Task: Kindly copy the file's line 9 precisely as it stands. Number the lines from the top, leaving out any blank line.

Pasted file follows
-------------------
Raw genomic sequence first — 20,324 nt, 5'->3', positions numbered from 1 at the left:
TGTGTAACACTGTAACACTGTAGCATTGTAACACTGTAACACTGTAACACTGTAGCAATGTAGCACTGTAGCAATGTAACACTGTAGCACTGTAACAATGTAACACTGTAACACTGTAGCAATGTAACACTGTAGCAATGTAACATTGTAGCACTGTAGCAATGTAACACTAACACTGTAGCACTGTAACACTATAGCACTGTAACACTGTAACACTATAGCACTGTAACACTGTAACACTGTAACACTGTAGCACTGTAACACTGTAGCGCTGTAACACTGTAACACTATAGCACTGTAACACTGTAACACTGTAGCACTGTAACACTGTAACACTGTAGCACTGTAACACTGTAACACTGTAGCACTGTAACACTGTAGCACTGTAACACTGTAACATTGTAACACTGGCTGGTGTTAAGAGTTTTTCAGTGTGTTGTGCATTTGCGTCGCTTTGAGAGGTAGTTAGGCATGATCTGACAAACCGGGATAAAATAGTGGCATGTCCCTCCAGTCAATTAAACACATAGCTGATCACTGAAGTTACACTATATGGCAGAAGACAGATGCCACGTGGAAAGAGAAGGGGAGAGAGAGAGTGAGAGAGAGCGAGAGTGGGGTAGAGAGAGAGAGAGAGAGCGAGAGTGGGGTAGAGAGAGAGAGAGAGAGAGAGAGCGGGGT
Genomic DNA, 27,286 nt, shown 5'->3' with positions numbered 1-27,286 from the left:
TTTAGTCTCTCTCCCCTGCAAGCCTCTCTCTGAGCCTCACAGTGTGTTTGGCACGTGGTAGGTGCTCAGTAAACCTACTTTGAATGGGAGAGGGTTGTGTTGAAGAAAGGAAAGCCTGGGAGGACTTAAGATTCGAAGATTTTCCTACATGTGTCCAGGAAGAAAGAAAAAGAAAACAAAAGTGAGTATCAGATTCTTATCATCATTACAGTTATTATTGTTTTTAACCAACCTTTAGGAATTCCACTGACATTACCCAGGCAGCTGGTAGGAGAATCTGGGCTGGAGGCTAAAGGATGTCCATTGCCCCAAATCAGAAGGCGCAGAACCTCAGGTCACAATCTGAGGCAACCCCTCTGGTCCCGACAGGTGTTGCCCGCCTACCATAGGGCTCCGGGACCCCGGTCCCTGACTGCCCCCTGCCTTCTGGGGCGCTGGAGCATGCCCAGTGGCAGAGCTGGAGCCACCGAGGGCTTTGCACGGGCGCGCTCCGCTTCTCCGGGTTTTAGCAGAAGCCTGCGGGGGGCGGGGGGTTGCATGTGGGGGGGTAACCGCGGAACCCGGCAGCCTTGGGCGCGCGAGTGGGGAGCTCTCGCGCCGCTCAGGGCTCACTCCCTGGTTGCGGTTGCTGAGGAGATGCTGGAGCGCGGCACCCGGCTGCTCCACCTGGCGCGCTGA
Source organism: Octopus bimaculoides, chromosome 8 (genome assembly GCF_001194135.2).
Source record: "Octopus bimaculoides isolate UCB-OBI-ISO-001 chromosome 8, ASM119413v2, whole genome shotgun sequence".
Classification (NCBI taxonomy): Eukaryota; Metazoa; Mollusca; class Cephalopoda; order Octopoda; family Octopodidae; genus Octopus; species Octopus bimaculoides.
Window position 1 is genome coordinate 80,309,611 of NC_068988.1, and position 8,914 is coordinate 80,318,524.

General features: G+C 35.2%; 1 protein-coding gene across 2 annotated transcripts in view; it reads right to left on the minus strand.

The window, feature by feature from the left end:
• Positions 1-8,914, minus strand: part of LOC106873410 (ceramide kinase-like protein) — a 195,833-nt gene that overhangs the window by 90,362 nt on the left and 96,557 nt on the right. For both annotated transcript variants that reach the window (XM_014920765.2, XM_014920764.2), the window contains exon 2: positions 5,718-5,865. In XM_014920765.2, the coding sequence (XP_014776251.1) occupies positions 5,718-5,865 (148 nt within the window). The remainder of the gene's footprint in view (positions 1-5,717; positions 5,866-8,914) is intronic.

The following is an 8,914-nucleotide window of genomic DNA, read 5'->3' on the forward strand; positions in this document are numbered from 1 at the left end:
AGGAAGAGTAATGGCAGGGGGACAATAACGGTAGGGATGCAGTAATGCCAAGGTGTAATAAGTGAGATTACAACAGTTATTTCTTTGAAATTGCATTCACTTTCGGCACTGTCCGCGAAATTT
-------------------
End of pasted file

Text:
General features: G+C 35.2%; 1 protein-coding gene across 2 annotated transcripts in view; it reads right to left on the minus strand.